Members of the European Parliament have approved a draft law setting a common standard for asylum-seekers across the EU but suggested more than 100 changes.
Many thousands of migrants try to enter the EU each year
The proposal is designed to stop "asylum-shopping", whereby applicants try to gain the best social benefits by applying in more than one country.
MEPs rejected the idea of a list of super-safe countries, from which asylum claims would not be accepted.
They also said applicants had a right of appeal if refused refugee status.
The parliament's vote was non-binding, put correspondents say it puts pressure on the EU not to water down human rights safeguards.
The MEPs warned that they could take EU member states to court if the legislation did not comply with the 191 Geneva Convention on Refugees.
Speaking in the European Parliament, Justice Commissioner Franco Frattini said there were more than 20 different systems of asylum in the EU and the treatment of refugees needed to be harmonised.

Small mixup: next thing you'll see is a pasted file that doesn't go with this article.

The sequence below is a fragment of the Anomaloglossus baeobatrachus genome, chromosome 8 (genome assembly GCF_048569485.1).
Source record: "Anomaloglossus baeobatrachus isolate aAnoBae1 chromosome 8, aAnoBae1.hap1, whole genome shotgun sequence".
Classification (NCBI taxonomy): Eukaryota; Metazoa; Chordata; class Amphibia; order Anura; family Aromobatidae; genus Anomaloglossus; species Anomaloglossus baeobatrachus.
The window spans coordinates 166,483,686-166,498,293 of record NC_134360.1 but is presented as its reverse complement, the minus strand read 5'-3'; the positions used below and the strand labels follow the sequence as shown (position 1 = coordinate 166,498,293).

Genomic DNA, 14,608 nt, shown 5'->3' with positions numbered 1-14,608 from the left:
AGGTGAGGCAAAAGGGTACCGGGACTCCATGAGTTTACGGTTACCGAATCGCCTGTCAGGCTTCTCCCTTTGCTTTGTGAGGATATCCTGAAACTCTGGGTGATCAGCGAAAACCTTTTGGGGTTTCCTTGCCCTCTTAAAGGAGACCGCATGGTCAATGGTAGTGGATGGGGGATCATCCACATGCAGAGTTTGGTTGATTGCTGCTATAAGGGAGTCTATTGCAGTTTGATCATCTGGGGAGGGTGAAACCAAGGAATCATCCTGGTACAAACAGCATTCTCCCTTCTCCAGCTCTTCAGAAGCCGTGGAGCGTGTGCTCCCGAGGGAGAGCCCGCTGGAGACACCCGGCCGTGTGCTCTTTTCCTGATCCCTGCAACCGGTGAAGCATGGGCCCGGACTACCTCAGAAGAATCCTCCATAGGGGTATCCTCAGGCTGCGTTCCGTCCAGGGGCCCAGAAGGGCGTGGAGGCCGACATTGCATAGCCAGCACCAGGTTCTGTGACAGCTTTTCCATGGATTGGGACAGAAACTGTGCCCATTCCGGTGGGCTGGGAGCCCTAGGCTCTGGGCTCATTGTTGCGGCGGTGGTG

Some parties in the parliament, including the main centre-right group - the European People's Party/European Democrats - approve the idea of super-safe countries.
The EU is already negotiating re-admission agreements with several countries, including Morocco, Turkey, China and Ukraine.
Italy and Germany have suggested that the EU should fund joint asylum centres in North Africa in an attempt to stop the flow of illegal immigrants into Europe.
The parliament said migrants should only be held "if it is necessary, lawful and justified".
Last year, the EU adopted a common definition of who is a refugee, and EU states can now compare the fingerprints of asylum claimants to see if they have already applied in another country.
It is aiming to have a joint asylum policy by 2010.